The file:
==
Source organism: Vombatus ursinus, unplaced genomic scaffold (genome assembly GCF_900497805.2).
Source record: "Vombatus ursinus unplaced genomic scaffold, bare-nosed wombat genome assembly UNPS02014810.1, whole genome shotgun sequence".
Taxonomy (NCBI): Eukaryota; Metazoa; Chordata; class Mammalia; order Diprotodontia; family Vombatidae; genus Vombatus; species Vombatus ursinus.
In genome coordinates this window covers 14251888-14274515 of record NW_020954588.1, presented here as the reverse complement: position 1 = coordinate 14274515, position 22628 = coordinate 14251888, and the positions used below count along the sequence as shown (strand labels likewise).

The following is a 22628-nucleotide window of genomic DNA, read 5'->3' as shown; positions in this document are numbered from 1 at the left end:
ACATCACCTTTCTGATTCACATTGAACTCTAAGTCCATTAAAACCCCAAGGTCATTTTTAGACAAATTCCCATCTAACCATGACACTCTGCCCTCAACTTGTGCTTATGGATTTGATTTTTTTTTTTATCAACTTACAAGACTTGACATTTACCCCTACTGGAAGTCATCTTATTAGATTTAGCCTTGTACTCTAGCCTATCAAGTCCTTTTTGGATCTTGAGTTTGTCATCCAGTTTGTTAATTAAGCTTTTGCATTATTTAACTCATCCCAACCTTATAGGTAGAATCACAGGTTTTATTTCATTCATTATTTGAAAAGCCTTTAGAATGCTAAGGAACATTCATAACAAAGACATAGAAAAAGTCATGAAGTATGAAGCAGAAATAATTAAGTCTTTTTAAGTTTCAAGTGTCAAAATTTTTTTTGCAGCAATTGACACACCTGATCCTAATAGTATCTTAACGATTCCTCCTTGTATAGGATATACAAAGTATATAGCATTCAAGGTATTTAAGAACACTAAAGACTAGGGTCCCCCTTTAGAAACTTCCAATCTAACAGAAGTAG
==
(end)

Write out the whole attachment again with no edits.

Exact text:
Source organism: Vombatus ursinus, unplaced genomic scaffold (genome assembly GCF_900497805.2).
Source record: "Vombatus ursinus unplaced genomic scaffold, bare-nosed wombat genome assembly UNPS02014810.1, whole genome shotgun sequence".
Taxonomy (NCBI): Eukaryota; Metazoa; Chordata; class Mammalia; order Diprotodontia; family Vombatidae; genus Vombatus; species Vombatus ursinus.
In genome coordinates this window covers 14251888-14274515 of record NW_020954588.1, presented here as the reverse complement: position 1 = coordinate 14274515, position 22628 = coordinate 14251888, and the positions used below count along the sequence as shown (strand labels likewise).

The following is a 22628-nucleotide window of genomic DNA, read 5'->3' as shown; positions in this document are numbered from 1 at the left end:
ACATCACCTTTCTGATTCACATTGAACTCTAAGTCCATTAAAACCCCAAGGTCATTTTTAGACAAATTCCCATCTAACCATGACACTCTGCCCTCAACTTGTGCTTATGGATTTGATTTTTTTTTTTATCAACTTACAAGACTTGACATTTACCCCTACTGGAAGTCATCTTATTAGATTTAGCCTTGTACTCTAGCCTATCAAGTCCTTTTTGGATCTTGAGTTTGTCATCCAGTTTGTTAATTAAGCTTTTGCATTATTTAACTCATCCCAACCTTATAGGTAGAATCACAGGTTTTATTTCATTCATTATTTGAAAAGCCTTTAGAATGCTAAGGAACATTCATAACAAAGACATAGAAAAAGTCATGAAGTATGAAGCAGAAATAATTAAGTCTTTTTAAGTTTCAAGTGTCAAAATTTTTTTTGCAGCAATTGACACACCTGATCCTAATAGTATCTTAACGATTCCTCCTTGTATAGGATATACAAAGTATATAGCATTCAAGGTATTTAAGAACACTAAAGACTAGGGTCCCCCTTTAGAAACTTCCAATCTAACAGAAGTAG